The siege as a narrative device runs throughout John Carpenter’s work, but nowhere is it as raw and unvarnished as Assault on Precinct 13. The premise is exquisitely simple: the inhabitants of a Los Angeles police station must survive the night under siege from rampaging gangbangers whose only goal is to murder everyone inside. The uneasy alliances between cop Ethan (Austin Stoker) and temporary inmates Wilson (Darwin Joston) and Wells (Tony Burton), and their fight against a seemingly unstoppable enemy recalls 1968’s Night of the Living Dead, but it is to Howard Hawks’ Rio Bravo that Carpenter pays the most explicit tribute.
Setting his film in the modern Wild West of South Central LA, Carpenter populates it with an anti-hero in Wilson, who is as quick on the trigger as he is with his wit. Had Assault on Precinct 13 come later in Carpenter’s career, long-time collaborator Kurt Russell might have played Wilson, but as it is, Joston is absolutely the right fit at the right time for the doomed Wilson. Elsewhere, Laurie Zimmer – the elusive subject of a fascinating investigative documentary – channels Lauren Bacall and Angie Dickinson in equal measure. The weak link comes from distraught father Lawson (Martin West), gibbering and gurning his way through a minimal role that serves only as a plot device. Additionally, Charles Cyphers is a little wasted as warden Starker, who is abruptly dispatched at the end of the first act.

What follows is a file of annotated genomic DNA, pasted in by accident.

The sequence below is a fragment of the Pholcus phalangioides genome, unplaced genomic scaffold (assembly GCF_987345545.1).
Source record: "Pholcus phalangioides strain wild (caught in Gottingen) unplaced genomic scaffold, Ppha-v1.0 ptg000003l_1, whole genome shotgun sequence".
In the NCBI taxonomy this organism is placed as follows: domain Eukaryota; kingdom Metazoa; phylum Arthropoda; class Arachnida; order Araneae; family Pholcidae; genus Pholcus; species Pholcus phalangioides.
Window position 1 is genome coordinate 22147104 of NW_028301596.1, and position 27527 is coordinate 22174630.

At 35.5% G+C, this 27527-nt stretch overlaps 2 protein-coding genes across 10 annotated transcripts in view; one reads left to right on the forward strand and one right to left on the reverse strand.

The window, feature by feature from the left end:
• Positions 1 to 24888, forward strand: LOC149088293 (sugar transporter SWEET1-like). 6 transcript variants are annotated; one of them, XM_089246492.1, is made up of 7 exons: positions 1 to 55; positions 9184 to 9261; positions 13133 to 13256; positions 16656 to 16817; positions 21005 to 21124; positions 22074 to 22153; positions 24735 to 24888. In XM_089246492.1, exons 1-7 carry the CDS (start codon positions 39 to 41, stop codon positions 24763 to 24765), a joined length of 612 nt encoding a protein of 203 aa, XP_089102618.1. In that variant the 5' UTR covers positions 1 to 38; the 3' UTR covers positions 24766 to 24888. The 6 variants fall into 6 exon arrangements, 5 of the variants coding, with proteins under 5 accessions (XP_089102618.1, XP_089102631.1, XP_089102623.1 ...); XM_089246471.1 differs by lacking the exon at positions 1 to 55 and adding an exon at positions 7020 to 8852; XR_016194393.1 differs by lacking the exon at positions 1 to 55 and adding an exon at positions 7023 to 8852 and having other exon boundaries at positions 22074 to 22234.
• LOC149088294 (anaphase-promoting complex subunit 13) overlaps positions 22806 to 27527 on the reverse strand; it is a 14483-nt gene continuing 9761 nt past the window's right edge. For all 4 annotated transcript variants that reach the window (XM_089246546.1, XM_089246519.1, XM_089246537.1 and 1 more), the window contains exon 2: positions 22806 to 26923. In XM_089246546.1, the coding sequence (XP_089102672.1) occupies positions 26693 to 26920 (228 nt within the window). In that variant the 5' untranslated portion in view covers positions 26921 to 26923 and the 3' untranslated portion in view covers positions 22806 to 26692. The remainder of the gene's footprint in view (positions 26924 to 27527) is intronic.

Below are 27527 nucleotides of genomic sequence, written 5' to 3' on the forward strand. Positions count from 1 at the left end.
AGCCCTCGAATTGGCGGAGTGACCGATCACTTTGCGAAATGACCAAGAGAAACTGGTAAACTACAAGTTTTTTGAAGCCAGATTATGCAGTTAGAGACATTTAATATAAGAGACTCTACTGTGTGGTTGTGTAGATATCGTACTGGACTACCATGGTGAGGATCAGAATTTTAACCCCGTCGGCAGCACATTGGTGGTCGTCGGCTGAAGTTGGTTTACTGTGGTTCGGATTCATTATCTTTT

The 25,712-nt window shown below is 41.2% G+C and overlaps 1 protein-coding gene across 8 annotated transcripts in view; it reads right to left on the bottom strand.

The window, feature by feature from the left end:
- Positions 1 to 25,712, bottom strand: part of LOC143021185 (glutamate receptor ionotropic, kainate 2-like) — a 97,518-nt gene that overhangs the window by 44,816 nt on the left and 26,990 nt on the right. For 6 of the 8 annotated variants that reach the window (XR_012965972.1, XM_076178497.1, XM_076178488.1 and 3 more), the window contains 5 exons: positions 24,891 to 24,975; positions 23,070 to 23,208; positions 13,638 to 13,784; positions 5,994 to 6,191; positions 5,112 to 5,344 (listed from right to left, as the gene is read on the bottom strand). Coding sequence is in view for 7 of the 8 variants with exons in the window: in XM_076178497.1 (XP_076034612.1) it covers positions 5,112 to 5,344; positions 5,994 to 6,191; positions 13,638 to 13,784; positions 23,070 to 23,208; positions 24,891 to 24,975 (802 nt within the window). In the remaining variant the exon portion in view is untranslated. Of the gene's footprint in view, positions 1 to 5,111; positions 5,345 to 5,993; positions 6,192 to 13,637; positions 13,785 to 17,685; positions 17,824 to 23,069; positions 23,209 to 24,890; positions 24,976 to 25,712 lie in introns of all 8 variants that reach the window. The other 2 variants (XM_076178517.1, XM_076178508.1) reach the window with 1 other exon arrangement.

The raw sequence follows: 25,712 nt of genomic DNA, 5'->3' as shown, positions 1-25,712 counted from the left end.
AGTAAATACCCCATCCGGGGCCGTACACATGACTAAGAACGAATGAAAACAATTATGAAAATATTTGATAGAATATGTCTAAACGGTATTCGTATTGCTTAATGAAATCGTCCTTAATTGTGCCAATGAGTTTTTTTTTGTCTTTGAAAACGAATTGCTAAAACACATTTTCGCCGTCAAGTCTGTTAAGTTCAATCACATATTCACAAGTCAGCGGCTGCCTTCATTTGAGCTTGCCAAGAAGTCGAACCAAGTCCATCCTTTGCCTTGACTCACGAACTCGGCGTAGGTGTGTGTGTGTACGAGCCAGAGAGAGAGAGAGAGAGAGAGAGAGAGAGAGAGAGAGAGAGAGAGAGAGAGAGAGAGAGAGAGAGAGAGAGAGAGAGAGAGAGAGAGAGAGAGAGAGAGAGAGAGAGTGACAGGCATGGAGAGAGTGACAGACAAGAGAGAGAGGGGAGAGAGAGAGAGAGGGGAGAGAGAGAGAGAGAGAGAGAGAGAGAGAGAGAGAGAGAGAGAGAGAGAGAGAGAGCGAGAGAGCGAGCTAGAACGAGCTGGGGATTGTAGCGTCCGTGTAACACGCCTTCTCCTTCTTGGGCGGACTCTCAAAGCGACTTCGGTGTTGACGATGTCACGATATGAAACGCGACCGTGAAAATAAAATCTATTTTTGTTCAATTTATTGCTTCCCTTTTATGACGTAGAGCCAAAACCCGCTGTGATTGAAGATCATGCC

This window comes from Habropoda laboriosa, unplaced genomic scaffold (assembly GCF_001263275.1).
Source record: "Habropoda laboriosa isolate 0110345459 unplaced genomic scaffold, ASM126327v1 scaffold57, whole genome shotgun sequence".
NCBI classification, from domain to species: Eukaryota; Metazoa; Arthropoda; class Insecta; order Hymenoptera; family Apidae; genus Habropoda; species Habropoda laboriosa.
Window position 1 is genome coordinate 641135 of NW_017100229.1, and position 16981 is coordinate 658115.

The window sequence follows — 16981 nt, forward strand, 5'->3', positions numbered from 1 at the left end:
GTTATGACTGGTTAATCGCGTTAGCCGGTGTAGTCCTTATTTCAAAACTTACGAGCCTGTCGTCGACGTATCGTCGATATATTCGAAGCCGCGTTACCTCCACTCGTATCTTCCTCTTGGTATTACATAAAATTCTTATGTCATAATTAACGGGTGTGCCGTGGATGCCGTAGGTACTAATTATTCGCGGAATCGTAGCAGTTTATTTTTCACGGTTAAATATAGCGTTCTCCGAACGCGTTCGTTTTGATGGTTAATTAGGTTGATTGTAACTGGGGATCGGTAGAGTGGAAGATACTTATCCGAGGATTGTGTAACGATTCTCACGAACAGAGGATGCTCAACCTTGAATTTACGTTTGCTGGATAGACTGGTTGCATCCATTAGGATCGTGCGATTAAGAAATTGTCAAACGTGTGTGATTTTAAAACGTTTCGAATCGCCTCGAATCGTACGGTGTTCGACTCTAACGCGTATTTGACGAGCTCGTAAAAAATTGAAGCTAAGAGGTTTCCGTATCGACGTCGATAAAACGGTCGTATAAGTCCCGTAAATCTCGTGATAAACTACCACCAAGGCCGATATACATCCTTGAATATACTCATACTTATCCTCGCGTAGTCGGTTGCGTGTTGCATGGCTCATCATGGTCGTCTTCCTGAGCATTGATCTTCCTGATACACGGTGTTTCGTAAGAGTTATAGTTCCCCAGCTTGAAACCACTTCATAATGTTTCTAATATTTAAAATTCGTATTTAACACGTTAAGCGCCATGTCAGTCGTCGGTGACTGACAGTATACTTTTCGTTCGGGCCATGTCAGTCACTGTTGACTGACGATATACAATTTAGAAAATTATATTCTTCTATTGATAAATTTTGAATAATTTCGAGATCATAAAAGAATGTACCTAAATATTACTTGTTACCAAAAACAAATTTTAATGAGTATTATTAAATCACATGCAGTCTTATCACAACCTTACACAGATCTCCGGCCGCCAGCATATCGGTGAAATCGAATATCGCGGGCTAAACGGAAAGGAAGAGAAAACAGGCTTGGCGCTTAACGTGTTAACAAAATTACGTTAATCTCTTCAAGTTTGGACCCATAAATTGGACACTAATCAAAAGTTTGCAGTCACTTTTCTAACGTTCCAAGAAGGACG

Performances aside, it is Assault on Precinct 13’s texture that is its most compelling quality. Filming on a modest budget of $100,000, the film exudes grit and grime in every scene, depicting a nightmare world of rampaging criminals, brutality and violence. Carpenter would later explore dystopian and apocalyptic themes in his science fiction films, but both are rendered here with a vivid rawness that is at just one remove from reality. The nightmarish aesthetics of the film pervade throughout: the obvious dubbing and flat-sounding gunshots are likely a product of low-budget filmmaking, but the sound design nevertheless recalls the Italian westerns as well underscoring the film’s dreamlike quality. It’s impossible, of course, to discuss Assault on Precinct 13 without noting its score.
Little more than a three-minute theme, it’s the first of Carpenter’s iconic electronic melodies and easily the equal of Halloween, The Thing and Escape From New York, it’s a masterclass in minimalism and mood. While perhaps not as refined as The Thing, as cartoonishly entertaining as Escape From New York or as harrowing as The Fog, Carpenter’s second feature is nevertheless a triumph of low-budget filmmaking. An affectionate remake of Rio Bravo, a vital moment in the career of one of cinema’s most important directors, and a searingly tense thriller in its own right, Assault on Precinct 13 is essential viewing.
Christopher Machell | @Dr_Machell